- PD Rules allow a maximum height of 4m for single storey rear extensions.
- The ridge and eaves height for an extension cannot be higher than the original property.
DOUBLE STOREY EXTENSIONS & PD RIGHTS
- Extensions above one storey will not be permitted on designated land.
- They cannot extend beyond the back line of the original building more than 3m. The maximum height of the eaves in an extension is 3m within 2m of the boundary of 3m
- They should not exceed 50% of the land around the existing property. Remember to include sheds etc in your calculation of this limit.
- The ridge and eaves height for an extension cannot be higher than the original property. PD Rules allow a maximum eaves height of 3m if the extension is close to the plot boundary (within 2m).
- It must it come within 7m of the boundary facing the rear of the house.
- PD Rules state that the roof pitch must match the roof pitch on the existing property, as far as is practically feasible.
- Materials for the development’s exterior should be similar to those used on the original property.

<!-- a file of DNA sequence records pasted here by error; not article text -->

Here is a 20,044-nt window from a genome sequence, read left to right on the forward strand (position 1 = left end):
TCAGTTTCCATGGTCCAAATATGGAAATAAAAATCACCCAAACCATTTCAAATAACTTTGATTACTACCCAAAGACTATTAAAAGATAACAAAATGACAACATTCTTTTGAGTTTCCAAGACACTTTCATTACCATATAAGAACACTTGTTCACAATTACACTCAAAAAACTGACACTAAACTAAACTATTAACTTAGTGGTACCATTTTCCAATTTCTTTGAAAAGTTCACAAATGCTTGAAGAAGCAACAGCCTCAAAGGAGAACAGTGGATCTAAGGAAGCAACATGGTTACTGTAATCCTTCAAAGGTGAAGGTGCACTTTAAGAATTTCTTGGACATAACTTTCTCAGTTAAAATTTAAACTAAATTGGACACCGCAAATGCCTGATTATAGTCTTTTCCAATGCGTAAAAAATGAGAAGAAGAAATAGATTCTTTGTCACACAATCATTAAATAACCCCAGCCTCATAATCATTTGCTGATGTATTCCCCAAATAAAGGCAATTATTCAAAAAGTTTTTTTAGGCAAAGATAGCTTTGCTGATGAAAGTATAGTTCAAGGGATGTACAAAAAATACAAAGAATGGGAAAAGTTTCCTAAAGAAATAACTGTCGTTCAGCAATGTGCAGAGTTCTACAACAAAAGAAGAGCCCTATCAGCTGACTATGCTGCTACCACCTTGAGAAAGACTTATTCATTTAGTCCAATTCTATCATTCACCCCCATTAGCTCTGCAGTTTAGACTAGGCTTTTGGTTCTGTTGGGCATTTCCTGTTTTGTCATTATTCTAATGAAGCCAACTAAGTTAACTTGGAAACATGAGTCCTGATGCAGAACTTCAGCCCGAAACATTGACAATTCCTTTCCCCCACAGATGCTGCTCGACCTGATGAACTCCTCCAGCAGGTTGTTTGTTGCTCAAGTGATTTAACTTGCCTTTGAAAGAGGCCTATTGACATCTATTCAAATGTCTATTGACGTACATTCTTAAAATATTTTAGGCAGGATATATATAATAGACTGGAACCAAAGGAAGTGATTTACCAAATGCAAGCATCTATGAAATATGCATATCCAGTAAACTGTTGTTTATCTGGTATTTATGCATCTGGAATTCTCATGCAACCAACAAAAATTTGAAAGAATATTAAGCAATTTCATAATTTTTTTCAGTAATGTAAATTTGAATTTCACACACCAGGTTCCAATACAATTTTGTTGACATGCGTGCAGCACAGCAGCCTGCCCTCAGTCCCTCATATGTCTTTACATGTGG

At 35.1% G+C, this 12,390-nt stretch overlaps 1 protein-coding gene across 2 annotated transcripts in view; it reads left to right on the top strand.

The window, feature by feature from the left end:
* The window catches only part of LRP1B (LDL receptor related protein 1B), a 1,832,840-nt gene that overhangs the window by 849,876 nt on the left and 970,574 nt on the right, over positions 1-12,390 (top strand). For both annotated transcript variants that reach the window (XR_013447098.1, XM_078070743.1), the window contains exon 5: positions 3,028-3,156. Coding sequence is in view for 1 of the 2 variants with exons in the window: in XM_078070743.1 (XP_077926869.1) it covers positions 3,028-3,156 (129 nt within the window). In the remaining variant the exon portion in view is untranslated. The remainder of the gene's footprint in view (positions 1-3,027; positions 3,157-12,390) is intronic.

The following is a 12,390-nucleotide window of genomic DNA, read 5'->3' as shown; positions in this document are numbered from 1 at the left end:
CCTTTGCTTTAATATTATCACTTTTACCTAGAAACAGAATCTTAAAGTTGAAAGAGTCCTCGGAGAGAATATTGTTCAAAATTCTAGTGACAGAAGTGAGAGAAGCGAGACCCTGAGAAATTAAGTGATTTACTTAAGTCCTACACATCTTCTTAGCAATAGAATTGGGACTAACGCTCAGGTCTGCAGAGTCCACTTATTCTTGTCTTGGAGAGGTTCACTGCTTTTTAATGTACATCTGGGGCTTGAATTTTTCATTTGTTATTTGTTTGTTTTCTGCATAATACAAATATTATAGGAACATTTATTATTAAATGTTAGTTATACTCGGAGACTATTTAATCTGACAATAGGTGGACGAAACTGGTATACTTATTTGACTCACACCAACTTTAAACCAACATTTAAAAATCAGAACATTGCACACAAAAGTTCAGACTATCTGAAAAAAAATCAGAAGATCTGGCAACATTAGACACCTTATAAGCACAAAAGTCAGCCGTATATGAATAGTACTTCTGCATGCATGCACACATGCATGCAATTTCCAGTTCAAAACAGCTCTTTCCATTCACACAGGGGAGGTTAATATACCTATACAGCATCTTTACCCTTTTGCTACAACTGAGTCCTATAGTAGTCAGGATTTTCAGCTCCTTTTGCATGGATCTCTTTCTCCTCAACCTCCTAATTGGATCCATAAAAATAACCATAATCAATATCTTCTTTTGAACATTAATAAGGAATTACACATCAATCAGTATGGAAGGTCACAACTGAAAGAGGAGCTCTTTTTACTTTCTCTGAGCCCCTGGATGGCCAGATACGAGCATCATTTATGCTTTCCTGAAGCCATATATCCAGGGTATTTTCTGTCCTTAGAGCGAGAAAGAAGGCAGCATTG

- Obscure-glaze your upper wall window or sky light on your side elevation. It must also not open unless it is at least 1.7m from the floor of its respective room (these points are to avoid overlooking).
- PD Rules do not allow balconies or verandas.
LOFT CONVERSIONS – PERMITTED DEVELOPMENT
Your loft conversion is considered a Permitted Development and does not require planning permission, as long as a few rules are observed.
- On designated land, loft conversions will not be a Permitted Development
- To be a Permitted Development any additional roof space created must not exceed these volume allowances:
- 40m3 on terraced or semi-detached houses
- 50m3 on detached houses
- Permitted Developments do not include extending proud of the existing roof slope plane on the front elevation if it faces a road.
- Use materials which appear similar to the existing property.
- Your extension cannot be higher than the highest point on the existing roof.
- Permitted Developments do not include balconies, verandas or raised platforms.
- A side window should be obscured and not able to be opened, unless the opening mechanism is situated at least 1.7m above its respective room floor.
- Roof extensions should be set back, as far as reasonably feasible by at least 20cm from the eaves, unless it is a hip or gable roof (measure the 20cm along the plane of the roof). The roof extension should not hang over the wall of the house.